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April 9, 2014

Jonathan Tobin: Why Did Kerry Lie About Israeli Blame?

Samuel G. Freedman: A resolution 70 years later for a father's unsettling legacy of ashes from Dachau

Jessica Ivins: A resolution 70 years later for a father's unsettling legacy of ashes from Dachau

Kim Giles: Asking for help is not weakness

Kathy Kristof and Barbara Hoch Marcus: 7 Great Growth Israeli Stocks

Matthew Mientka: How Beans, Peas, And Chickpeas Cleanse Bad Cholesterol and Lowers Risk of Heart Disease

Sabrina Bachai: 5 At-Home Treatments For Headaches

The Kosher Gourmet by Daniel Neman Have yourself a matzo ball: The secrets bubby never told you and recipes she could have never imagined

April 8, 2014

Lori Nawyn: At Your Wit's End and Back: Finding Peace

Susan B. Garland and Rachel L. Sheedy: Strategies Married Couples Can Use to Boost Benefits

David Muhlbaum: Smart Tax Deductions Non-Itemizers Can Claim

Jill Weisenberger, M.S., R.D.N., C.D.E : Before You Lose Your Mental Edge

Dana Dovey: Coffee Drinkers Rejoice! Your Cup Of Joe Can Prevent Death From Liver Disease

Chris Weller: Electric 'Thinking Cap' Puts Your Brain Power Into High Gear

The Kosher Gourmet by Marlene Parrish A gift of hazelnuts keeps giving --- for a variety of nutty recipes: Entree, side, soup, dessert

April 4, 2014

Rabbi David Gutterman: The Word for Nothing Means Everything

Charles Krauthammer: Kerry's folly, Chapter 3

Amy Peterson: A life of love: How to build lasting relationships with your children

John Ericson: Older Women: Save Your Heart, Prevent Stroke Don't Drink Diet

John Ericson: Why 50 million Americans will still have spring allergies after taking meds

Cameron Huddleston: Best and Worst Buys of April 2014

Stacy Rapacon: Great Mutual Funds for Young Investors

Sarah Boesveld: Teacher keeps promise to mail thousands of former students letters written by their past selves

The Kosher Gourmet by Sharon Thompson Anyone can make a salad, you say. But can they make a great salad? (SECRETS, TESTED TECHNIQUES + 4 RECIPES, INCLUDING DRESSINGS)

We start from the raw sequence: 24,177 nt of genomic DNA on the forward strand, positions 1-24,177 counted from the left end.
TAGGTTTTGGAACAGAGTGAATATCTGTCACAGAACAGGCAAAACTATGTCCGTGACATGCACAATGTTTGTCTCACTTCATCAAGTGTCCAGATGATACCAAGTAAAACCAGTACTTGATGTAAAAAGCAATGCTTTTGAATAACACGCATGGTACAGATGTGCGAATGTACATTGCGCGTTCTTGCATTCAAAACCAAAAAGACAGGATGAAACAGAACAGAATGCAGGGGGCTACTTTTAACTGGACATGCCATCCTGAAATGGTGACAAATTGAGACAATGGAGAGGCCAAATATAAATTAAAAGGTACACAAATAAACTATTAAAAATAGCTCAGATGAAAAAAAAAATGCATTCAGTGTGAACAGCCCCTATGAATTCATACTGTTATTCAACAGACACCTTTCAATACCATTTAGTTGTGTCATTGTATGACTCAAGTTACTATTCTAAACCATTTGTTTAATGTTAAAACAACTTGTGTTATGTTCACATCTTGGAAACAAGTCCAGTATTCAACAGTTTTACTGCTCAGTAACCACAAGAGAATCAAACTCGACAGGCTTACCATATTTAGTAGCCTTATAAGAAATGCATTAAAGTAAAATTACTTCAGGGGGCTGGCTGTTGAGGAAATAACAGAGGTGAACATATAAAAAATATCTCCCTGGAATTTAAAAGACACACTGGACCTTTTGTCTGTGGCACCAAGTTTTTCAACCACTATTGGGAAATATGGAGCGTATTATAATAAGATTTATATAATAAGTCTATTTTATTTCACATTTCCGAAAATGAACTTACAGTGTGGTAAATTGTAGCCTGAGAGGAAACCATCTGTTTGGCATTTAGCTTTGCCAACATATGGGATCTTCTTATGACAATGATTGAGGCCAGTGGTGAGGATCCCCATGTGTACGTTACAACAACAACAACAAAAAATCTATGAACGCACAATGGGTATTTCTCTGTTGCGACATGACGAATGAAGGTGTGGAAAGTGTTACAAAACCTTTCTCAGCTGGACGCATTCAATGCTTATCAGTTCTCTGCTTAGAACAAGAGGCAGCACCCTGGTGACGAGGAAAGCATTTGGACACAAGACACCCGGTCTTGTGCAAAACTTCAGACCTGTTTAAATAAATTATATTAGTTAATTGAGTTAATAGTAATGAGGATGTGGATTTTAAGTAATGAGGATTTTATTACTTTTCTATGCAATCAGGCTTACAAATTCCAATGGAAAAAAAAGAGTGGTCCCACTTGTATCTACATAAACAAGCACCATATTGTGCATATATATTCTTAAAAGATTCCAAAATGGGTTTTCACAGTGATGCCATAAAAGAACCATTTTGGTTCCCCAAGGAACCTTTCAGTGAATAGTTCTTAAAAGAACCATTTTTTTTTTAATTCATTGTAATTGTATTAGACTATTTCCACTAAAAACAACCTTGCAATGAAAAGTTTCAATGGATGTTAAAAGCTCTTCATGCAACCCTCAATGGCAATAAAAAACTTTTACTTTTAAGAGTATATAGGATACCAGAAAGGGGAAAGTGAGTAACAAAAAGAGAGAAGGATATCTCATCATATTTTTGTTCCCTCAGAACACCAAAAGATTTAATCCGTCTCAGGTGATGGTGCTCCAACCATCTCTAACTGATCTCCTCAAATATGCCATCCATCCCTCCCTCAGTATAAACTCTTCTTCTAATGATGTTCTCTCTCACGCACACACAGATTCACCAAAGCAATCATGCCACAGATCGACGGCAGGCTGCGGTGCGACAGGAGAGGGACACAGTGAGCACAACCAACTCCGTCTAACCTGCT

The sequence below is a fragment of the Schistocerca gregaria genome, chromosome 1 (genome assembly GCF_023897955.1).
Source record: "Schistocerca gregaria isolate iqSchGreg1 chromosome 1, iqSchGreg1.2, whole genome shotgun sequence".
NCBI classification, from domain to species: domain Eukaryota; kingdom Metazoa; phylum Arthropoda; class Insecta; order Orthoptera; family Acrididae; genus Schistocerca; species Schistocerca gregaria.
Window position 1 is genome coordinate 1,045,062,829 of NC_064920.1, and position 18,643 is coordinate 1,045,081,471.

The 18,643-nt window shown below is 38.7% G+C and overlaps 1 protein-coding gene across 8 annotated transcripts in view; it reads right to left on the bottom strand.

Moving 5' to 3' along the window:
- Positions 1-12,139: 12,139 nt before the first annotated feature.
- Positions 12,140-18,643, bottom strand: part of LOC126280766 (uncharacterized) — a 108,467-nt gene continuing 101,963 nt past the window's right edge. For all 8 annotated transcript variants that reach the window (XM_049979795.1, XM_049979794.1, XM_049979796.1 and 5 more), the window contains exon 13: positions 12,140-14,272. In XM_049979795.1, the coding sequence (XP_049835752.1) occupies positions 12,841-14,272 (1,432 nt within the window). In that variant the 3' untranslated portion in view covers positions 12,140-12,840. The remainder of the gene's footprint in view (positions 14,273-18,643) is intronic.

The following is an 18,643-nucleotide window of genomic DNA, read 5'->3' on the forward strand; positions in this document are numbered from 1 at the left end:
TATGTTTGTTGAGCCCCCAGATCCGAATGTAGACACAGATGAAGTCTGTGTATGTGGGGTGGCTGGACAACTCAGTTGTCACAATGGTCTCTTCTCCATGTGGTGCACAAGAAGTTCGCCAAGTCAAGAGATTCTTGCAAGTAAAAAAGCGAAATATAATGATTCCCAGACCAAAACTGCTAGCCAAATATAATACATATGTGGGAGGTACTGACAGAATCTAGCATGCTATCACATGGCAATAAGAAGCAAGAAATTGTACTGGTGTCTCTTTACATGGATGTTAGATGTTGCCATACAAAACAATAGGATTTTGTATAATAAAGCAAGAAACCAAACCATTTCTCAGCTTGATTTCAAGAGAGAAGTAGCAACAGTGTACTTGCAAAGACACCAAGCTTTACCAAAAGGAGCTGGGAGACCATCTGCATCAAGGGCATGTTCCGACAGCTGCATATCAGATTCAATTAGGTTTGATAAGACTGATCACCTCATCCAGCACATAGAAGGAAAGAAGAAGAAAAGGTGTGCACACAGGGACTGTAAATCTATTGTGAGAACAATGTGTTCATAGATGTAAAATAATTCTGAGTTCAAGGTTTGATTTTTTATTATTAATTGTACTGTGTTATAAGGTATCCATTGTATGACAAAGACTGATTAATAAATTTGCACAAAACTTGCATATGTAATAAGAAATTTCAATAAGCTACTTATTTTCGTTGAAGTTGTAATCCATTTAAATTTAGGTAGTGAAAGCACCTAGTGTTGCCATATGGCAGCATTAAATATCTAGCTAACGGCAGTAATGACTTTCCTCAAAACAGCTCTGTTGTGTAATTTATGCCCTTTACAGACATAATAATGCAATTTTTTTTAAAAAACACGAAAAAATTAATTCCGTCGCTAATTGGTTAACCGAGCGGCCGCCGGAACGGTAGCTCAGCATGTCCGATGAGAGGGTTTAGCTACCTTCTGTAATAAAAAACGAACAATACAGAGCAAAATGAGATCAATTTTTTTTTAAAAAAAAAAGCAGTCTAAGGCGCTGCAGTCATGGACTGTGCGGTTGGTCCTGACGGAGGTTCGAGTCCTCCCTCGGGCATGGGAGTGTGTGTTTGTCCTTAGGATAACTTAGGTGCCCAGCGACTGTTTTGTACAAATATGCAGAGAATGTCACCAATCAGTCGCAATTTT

April 2, 2014

Paul Greenberg: Death and joy in the spring

Dan Barry: Should South Carolina Jews be forced to maintain this chimney built by Germans serving the Nazis?

Mayra Bitsko: Save me! An alien took over my child's personality

Frank Clayton: Get happy: 20 scientifically proven happiness activities

Susan Scutti: It's Genetic! Obesity and the 'Carb Breakdown' Gene

Lecia Bushak: Why Hand Sanitizer May Actually Harm Your Health

Stacy Rapacon: Great Funds You Can Own for $500 or Less

Cameron Huddleston: 7 Ways to Save on Home Decor

The Kosher Gourmet by Steve Petusevsky Exploring ingredients as edible-stuffed containers (TWO RECIPES + TIPS & TECHINQUES)

Jewish World Review July 14, 2008 / 11 Tamuz 5768

What's driving Jackson nuts?

By Mitch Albom


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http://www.JewishWorldReview.com | There aren't too many things that would make me say of a fellow man, "I want to cut his n—-s off." So when I heard Rev. Jesse Jackson was caught mumbling that very threat towards Barack Obama (into a microphone that Jackson didn't know was on) I figured, wow, Obama must have dropped a doozy.

He must have insulted Jackson's mother.

He must have ripped Jackson's manhood.

Instead, what Obama actually said was not about Jackson at all, but rather a speech imploring black Americans to take more responsibility for their children.